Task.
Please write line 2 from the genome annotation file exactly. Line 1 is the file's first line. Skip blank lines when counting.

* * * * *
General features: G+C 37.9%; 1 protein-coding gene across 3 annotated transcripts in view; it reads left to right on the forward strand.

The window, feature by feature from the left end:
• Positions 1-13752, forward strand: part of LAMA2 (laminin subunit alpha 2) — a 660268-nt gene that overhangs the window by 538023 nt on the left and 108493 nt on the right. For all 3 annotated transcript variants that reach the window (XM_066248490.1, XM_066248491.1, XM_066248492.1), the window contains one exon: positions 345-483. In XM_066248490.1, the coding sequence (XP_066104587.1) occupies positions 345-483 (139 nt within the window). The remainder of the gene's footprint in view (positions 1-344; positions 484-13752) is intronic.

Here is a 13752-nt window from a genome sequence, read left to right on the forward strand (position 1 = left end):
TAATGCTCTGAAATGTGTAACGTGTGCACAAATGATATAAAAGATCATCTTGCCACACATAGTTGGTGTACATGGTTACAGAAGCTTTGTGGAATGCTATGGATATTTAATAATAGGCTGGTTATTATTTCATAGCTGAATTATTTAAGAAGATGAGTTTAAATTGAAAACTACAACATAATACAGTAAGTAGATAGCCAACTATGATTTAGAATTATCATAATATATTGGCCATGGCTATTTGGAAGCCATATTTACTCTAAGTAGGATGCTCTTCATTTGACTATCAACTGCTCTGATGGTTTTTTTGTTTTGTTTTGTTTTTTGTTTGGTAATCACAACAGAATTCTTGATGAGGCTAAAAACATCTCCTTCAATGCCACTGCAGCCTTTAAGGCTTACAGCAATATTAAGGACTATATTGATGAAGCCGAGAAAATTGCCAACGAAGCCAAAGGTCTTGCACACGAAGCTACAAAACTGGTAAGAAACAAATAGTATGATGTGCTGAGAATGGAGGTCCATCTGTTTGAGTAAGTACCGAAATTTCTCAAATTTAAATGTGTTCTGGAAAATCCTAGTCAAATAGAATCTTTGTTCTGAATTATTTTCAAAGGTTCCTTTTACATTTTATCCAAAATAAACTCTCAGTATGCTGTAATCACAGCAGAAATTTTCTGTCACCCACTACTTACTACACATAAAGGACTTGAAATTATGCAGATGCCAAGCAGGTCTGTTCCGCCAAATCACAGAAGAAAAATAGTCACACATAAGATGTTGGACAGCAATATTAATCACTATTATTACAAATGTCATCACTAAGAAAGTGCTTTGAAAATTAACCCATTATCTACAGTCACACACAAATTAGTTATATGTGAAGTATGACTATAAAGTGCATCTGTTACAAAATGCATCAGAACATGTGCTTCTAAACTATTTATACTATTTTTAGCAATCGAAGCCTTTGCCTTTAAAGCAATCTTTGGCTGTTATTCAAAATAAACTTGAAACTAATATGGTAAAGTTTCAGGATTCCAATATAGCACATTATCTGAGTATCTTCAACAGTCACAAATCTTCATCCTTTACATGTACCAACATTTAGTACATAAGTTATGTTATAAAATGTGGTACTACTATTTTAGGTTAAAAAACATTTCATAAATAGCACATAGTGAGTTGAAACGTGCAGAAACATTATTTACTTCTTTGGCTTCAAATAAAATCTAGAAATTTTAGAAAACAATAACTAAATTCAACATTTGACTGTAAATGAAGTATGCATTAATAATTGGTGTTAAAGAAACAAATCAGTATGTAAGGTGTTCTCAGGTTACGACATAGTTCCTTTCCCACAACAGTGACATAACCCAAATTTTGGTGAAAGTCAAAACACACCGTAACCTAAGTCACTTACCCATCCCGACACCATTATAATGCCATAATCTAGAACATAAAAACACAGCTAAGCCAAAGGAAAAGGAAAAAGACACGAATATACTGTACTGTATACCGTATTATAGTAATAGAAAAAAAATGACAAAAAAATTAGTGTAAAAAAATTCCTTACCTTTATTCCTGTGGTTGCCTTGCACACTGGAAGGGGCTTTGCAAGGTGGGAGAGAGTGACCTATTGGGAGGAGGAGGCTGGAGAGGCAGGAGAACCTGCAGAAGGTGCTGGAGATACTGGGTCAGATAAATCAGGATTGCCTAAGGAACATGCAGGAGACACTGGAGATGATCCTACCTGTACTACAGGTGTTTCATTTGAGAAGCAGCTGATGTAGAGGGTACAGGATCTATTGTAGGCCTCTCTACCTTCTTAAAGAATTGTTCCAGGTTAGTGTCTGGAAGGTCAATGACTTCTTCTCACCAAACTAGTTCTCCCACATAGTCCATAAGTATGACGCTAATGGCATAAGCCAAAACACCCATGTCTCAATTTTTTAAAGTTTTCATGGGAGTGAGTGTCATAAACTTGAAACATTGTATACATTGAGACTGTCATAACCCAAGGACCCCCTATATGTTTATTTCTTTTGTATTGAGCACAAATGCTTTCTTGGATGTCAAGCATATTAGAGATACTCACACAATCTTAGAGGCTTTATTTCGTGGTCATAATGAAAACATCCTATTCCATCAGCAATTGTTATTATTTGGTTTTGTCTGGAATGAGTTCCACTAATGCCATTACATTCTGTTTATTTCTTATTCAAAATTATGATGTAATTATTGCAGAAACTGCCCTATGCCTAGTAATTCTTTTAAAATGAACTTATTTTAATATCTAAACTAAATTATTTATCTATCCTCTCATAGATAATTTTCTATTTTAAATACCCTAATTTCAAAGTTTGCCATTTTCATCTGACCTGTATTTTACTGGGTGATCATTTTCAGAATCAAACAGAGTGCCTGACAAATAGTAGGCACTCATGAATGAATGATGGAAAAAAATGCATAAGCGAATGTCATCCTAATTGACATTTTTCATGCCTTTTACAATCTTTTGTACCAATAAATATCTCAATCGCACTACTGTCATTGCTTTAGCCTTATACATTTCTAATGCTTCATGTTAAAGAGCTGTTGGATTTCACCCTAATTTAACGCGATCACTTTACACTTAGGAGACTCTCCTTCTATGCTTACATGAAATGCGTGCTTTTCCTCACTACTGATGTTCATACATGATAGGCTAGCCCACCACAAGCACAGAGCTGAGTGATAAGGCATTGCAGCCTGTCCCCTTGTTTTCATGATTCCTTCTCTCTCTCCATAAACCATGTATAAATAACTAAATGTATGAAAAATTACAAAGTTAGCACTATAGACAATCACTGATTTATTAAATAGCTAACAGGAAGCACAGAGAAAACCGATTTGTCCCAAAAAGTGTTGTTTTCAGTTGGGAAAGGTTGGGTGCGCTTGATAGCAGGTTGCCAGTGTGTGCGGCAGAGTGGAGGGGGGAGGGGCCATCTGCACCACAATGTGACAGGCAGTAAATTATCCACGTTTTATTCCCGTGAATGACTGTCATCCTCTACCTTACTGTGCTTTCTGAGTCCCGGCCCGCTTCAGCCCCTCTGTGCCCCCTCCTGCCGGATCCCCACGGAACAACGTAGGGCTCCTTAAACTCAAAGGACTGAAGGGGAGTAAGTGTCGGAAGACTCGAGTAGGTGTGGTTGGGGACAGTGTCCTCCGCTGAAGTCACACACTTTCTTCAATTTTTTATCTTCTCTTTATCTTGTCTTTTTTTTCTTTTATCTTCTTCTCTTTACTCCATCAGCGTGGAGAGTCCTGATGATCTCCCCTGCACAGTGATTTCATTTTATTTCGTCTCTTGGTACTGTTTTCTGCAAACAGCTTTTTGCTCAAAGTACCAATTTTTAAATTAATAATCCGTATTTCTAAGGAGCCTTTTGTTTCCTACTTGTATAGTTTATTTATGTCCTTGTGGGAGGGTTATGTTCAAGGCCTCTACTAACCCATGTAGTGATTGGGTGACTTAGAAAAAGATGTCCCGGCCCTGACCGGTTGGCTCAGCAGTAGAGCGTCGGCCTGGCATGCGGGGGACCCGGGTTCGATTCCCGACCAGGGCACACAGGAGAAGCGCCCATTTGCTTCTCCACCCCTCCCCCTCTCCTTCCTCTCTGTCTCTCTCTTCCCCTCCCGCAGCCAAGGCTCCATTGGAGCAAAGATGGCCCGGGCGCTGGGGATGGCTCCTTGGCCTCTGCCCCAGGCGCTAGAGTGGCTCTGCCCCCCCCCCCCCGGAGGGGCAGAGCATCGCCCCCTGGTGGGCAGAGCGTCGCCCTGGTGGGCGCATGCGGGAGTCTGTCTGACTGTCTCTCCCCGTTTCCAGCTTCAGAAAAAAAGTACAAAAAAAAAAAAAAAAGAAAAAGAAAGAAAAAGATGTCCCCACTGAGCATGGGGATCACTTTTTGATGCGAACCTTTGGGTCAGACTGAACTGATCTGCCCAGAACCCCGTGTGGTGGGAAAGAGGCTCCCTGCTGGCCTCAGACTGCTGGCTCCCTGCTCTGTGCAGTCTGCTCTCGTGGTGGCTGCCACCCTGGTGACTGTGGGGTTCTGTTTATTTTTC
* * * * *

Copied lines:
The window, feature by feature from the left end: